Using Feedback for a Deeper Learning Experience

We can teach less, provide more feedback, and cause greater learning than if we just teach.   — Grant Wiggins 2012

As educators we use feedback (or at least what I used to think of as feedback) constantly to adjust our presentations, discussions, and to improve our student’s performance. Regardless of whether we deliver our content online or face-to-face, this feedback plays an important role in the effectiveness of our teaching. After reading several articles on feedback, I’d say that instructors often provide their students with:

  • Evaluative information such as scores on papers and exams, gold stars and rejection for unacceptable work.
  • Advice on ways to improve such as comments on papers “needs more work” or “you forgot to include your sources”.
  • Praise for work well done, “good job” or “excellent analysis”.

Grant Wiggins, in his Seven Keys to Effective Feedback, suggests that this information may be interesting and useful, but strictly speaking, it is not “feedback.” In fact, he goes further and states that in general, we give far too much advice and not enough critical feedback to our students. Wiggins defines feedback in a 2012 PPT as “useful information about what you did, given a specific goal.”

In his post What feedback is and isn’t Wiggins provides the following examples as a quiz: which of the following 4 statements is feedback?

  1. “Nice job on the project, Sheshona!”
  2. Next time, Sam, you’ll want to make your thesis clearer to the reader”
  3. The lesson would be more effective, Shana, if your visuals were more polished and supportive of the teaching.”
  4. You taught about ants,Stefan? I LOVE ants!”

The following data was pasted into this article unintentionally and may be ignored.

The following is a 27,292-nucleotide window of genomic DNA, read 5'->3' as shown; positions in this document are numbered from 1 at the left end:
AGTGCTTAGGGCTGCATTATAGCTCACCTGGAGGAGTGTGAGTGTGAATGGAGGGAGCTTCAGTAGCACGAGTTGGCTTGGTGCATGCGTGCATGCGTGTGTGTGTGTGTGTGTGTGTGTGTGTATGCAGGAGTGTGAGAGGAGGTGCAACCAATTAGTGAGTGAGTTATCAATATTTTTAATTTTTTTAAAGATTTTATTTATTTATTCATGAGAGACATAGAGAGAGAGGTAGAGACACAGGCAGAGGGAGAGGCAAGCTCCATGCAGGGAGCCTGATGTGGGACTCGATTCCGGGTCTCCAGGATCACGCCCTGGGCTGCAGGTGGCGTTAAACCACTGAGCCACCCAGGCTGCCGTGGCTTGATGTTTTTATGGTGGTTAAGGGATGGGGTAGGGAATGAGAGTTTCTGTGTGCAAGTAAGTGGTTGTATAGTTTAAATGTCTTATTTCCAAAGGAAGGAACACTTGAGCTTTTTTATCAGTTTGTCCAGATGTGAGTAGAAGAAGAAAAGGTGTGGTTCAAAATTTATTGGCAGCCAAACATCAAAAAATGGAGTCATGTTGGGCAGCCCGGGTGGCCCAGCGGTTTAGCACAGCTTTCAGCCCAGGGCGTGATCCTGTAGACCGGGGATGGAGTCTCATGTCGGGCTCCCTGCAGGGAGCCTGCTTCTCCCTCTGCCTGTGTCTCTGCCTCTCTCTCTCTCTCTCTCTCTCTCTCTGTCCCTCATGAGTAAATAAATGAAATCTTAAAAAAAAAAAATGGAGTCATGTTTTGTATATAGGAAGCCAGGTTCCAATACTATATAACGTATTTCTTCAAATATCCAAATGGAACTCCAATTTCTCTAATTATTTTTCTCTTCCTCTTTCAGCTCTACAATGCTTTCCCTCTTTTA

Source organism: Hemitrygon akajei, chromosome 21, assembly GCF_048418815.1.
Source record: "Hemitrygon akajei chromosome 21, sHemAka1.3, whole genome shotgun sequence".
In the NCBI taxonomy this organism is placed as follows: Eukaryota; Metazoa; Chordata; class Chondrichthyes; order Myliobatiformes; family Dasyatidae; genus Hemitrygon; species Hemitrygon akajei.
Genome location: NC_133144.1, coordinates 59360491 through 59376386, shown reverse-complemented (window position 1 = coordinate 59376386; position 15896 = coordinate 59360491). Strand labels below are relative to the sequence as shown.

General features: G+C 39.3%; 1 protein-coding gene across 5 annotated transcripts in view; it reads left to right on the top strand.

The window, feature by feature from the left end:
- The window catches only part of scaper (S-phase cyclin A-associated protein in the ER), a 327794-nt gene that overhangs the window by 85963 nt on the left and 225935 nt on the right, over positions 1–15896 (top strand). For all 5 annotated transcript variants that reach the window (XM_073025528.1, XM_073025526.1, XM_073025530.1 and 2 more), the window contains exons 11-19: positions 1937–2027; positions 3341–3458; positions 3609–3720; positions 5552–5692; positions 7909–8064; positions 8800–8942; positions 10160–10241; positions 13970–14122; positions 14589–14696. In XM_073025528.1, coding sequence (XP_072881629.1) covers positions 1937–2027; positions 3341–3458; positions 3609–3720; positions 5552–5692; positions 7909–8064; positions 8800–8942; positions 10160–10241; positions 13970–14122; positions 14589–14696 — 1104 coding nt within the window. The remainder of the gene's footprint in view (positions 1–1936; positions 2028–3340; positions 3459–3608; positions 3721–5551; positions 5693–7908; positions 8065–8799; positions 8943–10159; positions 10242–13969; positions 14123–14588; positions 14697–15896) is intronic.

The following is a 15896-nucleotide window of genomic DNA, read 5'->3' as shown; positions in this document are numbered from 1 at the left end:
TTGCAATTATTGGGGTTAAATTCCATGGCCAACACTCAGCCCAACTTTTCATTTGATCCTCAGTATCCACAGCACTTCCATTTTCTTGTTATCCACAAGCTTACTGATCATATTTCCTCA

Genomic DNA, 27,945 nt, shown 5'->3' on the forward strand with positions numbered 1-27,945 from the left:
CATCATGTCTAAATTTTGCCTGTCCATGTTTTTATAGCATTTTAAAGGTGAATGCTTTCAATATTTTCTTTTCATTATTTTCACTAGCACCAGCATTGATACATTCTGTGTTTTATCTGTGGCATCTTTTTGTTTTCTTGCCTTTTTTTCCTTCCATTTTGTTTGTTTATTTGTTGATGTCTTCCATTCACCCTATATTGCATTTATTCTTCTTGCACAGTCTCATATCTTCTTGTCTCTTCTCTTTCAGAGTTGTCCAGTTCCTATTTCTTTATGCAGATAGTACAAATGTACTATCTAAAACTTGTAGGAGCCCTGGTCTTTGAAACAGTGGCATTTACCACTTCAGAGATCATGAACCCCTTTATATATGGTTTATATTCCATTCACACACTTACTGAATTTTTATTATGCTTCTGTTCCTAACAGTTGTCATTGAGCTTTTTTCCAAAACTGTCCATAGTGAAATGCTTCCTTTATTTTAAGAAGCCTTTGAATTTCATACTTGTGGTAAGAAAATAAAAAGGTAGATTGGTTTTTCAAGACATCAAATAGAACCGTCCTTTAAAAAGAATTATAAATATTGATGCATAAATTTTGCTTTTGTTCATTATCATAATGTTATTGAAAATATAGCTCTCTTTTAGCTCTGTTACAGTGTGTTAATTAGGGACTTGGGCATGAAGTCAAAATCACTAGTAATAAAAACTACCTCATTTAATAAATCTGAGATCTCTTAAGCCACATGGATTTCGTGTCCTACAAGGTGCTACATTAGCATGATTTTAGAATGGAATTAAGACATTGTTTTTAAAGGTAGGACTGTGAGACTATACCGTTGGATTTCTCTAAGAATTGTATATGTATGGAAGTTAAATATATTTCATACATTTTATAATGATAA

Ready with your answer? Wiggins states that NONE of the above are feedback! (1) and (4) are evaluative statements and (2) and (3) provide advice. Feedback does not need to be bossy or prescriptive. Rather, feedback should simply state what did or did not happen. For example, feedback after a student presentation could state “I counted your use of ‘um’ to be 12 times in five minutes.” Or, it could state, “Each time you paused and asked the group a question, I noticed that heads were nodding and all students were making eye contact with you.”

Before we examine this more closely, let’s look at some different types of feedback described by the TKI New Zealand Ministry of Education 2009.

TKI distinguishes between evaluative (involving a value judgment) and descriptive (describing what the student said or did and including information meant to improve performance) feedback. They report that descriptive feedback has been shown to be more effective and can be further broken into feedback all very intentionally linked to the task in three ways:

  • Reminder prompts — “How might you have developed that thesis more effectively” or “Do you recall last week’s discussion about….”
  • Scaffold prompts– “Why don’t you try applying the Pythagorean theorem…” or “Which class of prescription drug restricts the number of refills you are permitted before requiring you to revisit your physician?”
  • Example prompts — When multiplying two negative numbers together don’t forget …. for example, -7 x -5 would be….

Research (Clarke, 2001)  has shown some interesting and perhaps counter-intuitive findings when it comes to feedback and learning. In Unlocking formative assessment, Clarke finds that too much feedback and the student becomes dependent upon the instructor rather than learning to trust in his or her own judgement and conclusions. Instructors might ask students “Do you know what to do next?” or “Was that helpful?” or even “If you get stuck this week, what will you do?” but don’t assume that your students need constant feedback or hand-holding.

Clarke goes on to show that providing an evaluative score on a paper was least helpful while providing comments alone on papers showed improvement from one lesson to another. Providing both an evaluative and a descriptive comment appeared to remove all of the benefits of the descriptive comment.

We’re tackling the topic of feedback because Marnie asked us to unearth some resources for her and was interested in hearing how other faculty are using feedback in their courses. Thank you Marnie for suggesting this important topic.

Feedback IS an essential component of the teaching and learning process and deserves more than a casual post in the FLC. We would like to suggest that you join us for a one-hour roundtable discussion on feedback. Let’s all read the following articles:

We can discuss these readings and share our understanding and our best practices.